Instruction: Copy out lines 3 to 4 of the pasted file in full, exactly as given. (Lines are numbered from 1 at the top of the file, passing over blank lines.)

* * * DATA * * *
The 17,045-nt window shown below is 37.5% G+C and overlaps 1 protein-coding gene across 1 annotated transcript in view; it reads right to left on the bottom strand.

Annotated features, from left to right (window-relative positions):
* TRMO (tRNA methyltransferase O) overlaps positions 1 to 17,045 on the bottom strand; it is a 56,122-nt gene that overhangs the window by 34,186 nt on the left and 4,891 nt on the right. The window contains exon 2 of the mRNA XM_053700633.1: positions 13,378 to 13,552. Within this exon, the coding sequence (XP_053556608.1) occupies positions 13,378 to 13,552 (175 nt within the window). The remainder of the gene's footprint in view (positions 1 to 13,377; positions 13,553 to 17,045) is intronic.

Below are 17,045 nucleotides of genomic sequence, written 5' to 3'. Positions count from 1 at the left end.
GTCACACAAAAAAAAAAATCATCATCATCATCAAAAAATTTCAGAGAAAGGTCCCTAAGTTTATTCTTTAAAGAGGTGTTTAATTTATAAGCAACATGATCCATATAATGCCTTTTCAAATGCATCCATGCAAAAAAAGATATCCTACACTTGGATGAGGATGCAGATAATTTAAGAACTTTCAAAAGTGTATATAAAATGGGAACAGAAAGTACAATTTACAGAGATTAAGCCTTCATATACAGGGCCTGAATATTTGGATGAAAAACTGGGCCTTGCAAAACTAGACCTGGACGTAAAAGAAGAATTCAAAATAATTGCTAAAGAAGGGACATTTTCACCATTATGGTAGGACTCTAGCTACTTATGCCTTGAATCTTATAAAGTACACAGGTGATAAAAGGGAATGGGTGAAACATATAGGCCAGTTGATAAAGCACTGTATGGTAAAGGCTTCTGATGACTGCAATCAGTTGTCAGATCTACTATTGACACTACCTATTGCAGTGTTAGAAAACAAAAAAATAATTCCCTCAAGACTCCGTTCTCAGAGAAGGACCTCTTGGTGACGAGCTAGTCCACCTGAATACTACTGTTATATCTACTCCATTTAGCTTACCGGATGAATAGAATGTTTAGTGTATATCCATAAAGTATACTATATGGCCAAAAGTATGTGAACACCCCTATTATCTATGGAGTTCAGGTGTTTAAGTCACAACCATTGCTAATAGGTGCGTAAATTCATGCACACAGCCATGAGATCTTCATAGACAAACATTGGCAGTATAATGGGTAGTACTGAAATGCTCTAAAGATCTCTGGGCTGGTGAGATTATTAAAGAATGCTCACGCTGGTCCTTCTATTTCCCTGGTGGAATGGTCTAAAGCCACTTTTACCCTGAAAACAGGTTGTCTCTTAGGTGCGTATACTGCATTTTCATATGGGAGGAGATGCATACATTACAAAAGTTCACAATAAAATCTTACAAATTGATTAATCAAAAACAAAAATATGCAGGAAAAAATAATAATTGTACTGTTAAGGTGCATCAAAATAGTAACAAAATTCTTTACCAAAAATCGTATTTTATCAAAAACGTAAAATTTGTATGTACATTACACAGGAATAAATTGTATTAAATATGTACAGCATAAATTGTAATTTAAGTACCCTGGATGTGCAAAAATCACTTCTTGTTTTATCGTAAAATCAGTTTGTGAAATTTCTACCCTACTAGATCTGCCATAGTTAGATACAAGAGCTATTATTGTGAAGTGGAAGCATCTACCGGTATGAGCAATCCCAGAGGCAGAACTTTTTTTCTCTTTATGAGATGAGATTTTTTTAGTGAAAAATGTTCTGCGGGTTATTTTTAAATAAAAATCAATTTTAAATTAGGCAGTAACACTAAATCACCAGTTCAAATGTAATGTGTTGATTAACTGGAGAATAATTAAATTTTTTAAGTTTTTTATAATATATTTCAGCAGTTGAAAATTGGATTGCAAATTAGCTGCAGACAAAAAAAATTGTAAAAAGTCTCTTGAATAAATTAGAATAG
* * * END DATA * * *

* TRMO (tRNA methyltransferase O) overlaps positions 1 to 17,045 on the bottom strand; it is a 56,122-nt gene that overhangs the window by 34,186 nt on the left and 4,891 nt on the right. The window contains exon 2 of the mRNA XM_053700633.1: positions 13,378 to 13,552. Within this exon, the coding sequence (XP_053556608.1) occupies positions 13,378 to 13,552 (175 nt within the window). The remainder of the gene's footprint in view (positions 1 to 13,377; positions 13,553 to 17,045) is intronic.

Below are 17,045 nucleotides of genomic sequence, written 5' to 3'. Positions count from 1 at the left end.